Market Trends: Sizing Up Dental Sleep Accreditation
American Academy of Dental Sleep Medicine (AADSM) accreditation distinguishes a facility as functioning at a high level of competency and care. In doing so, accreditation assures patients, medical professionals, and reimbursement decision makers of an organization’s dedication to quality performance and excellence in every aspect of business—from a patient’s treatment and ongoing care to the staff’s commitment to continuing education and attention to detail. Last year, the AADSM announced that eight more dental sleep medicine facilities added the credential to their resumes, bringing the current total of accredited facilities to 26.
Sleep Review spoke with three dental professionals whose facility earned AADSM accreditation. Michael Simmons, DMD, Jamison R. Spencer, DMD, and Steven C. Scherr, DDS, told Sleep Review why they decided to undergo the accreditation process, what being accredited means to them, and what benefits it brings to their practices.
Sleep Review: What expectations do you have from accreditation?
Michael Simmons, DMD: I had little initial expectation from accreditation other than a personal/business accomplishment validating the quality of dental sleep medicine care that my facilities provide. In the future, my expectation is that other health care professionals, as well as patients and insurance carriers, will recognize accreditation as an indicator meriting their referral, scheduling of appointments, and insurance reimbursement for services provided. As such, my long-term expectation is increased flow of patients seeking standardized quality dental sleep medicine health care.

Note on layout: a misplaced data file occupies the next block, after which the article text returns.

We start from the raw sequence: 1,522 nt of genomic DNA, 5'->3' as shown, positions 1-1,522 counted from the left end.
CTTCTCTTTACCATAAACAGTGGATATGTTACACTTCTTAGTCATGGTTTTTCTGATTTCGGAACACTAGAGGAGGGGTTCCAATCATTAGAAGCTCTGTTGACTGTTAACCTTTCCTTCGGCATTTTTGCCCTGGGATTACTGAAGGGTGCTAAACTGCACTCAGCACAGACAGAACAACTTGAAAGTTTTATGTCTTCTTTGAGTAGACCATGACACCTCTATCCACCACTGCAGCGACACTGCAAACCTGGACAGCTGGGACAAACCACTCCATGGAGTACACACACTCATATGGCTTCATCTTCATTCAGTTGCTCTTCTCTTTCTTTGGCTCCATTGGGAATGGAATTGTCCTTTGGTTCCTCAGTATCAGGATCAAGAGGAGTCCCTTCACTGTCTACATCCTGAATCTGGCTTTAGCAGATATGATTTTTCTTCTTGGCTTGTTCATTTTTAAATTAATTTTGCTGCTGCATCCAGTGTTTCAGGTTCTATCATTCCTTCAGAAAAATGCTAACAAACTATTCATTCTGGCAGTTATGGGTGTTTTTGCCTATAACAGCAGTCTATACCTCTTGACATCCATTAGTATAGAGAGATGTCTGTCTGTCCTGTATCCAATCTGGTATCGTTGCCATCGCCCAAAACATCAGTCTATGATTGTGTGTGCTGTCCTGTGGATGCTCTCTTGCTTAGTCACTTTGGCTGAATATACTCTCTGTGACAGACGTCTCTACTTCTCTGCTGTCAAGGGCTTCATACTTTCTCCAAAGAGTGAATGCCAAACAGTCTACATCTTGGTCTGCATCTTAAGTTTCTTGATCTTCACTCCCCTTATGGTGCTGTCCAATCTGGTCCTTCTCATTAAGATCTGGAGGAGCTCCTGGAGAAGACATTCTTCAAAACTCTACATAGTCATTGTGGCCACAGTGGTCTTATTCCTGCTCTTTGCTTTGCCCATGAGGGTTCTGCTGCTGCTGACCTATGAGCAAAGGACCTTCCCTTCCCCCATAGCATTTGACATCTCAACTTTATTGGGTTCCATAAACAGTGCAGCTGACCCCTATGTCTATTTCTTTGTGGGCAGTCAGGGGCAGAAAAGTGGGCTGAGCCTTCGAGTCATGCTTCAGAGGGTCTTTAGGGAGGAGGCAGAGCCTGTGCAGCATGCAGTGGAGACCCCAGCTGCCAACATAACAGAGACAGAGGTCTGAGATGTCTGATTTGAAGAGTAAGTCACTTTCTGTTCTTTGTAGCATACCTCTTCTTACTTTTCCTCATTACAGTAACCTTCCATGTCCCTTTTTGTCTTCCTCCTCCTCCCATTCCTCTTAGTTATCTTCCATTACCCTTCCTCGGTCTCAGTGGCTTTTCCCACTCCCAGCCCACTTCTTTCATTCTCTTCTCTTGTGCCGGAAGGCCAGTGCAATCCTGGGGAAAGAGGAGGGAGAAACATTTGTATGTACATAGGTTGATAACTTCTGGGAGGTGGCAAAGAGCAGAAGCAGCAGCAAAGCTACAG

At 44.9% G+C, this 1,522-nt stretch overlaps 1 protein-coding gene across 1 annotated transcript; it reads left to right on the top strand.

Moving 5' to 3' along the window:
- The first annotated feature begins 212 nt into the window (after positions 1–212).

Jamison R. Spencer, DMD: I hope to increase the knowledge among physicians in my community that some dentists are going to great efforts to be experts in the field of dental sleep medicine, and that working with these dentists will result in better treatment outcomes.
Steven C. Scherr, DDS: Accreditation is an increasingly accepted quality indicator for delivery of a wide range of health care services. Our physician partners who refer their sleep-related breathing disorder patients for oral appliance therapy, their patients, and interested third-party payors deserve to have a means of identifying qualified dental practitioners. Accreditation recognizes those licensed dentists who have voluntarily demonstrated a measurable level of competency by meeting or exceeding a set of standardized requirements designed to improve quality of care. Each accredited facility is overseen by a single dental director and agrees to follow all AADSM practice protocols and American Academy of Sleep Medicine (AASM) practice parameters. As an increasing number of facilities seek accreditation, I am confident that AADSM dental sleep medicine facility accreditation will be considered the gold standard for ethical, competent, collaborative, and compassionate dental sleep medicine services.
Sleep Review: Tell me about your decision-making process. Did you have any hesitation about pursuing the accreditation? If so, why?
Simmons: I considered the cost, effort, and potential outcome and initially hesitated to take this journey. After more thought, it appeared an important step to prove to myself and to others my commitment to this health care field. It is very different to self-proclaim one’s expertise as opposed to demonstrating expertise that is validated through credentialing by an independent body that applies impartial criteria. Additionally, accreditation speaks to more than just the facility director and their qualifications; it also speaks to the type of patient-centered care provided, the required follow-up, feedback, and built-in quality control. Accreditation demands systems and controls in providing care. The result is a better and more consistent delivery of dental sleep medicine health care.